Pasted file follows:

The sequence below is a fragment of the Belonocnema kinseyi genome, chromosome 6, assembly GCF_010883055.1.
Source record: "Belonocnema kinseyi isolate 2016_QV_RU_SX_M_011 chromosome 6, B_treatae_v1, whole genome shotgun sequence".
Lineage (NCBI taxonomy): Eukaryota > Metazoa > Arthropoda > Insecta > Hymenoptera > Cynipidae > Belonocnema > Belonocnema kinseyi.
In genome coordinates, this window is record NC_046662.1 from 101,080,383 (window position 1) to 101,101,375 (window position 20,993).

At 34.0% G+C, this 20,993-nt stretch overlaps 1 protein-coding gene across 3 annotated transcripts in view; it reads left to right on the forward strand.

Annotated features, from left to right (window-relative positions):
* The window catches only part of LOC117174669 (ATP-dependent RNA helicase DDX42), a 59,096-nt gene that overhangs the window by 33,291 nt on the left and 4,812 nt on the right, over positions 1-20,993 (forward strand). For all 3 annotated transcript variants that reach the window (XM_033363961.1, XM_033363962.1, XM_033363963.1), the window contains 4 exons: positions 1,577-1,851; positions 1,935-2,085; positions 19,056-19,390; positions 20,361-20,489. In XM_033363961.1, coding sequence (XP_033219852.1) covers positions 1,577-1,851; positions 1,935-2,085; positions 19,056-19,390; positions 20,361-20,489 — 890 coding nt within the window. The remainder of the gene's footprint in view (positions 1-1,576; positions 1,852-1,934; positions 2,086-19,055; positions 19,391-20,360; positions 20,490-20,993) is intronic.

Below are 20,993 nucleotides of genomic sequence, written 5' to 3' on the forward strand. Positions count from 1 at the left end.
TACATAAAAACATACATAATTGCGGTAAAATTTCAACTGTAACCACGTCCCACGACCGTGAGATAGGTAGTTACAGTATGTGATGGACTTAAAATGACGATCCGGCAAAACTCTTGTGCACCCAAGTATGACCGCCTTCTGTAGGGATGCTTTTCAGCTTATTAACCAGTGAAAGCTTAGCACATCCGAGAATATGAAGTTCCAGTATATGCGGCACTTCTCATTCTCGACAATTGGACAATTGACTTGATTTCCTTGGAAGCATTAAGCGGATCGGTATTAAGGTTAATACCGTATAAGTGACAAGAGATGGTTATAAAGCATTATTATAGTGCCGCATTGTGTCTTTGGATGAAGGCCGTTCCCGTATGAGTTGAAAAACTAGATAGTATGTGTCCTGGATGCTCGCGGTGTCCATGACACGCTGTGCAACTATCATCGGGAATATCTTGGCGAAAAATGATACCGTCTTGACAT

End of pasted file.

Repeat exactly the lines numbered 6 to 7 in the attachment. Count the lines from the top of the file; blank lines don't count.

Annotated features, from left to right (window-relative positions):
* The window catches only part of LOC117174669 (ATP-dependent RNA helicase DDX42), a 59,096-nt gene that overhangs the window by 33,291 nt on the left and 4,812 nt on the right, over positions 1-20,993 (forward strand). For all 3 annotated transcript variants that reach the window (XM_033363961.1, XM_033363962.1, XM_033363963.1), the window contains 4 exons: positions 1,577-1,851; positions 1,935-2,085; positions 19,056-19,390; positions 20,361-20,489. In XM_033363961.1, coding sequence (XP_033219852.1) covers positions 1,577-1,851; positions 1,935-2,085; positions 19,056-19,390; positions 20,361-20,489 — 890 coding nt within the window. The remainder of the gene's footprint in view (positions 1-1,576; positions 1,852-1,934; positions 2,086-19,055; positions 19,391-20,360; positions 20,490-20,993) is intronic.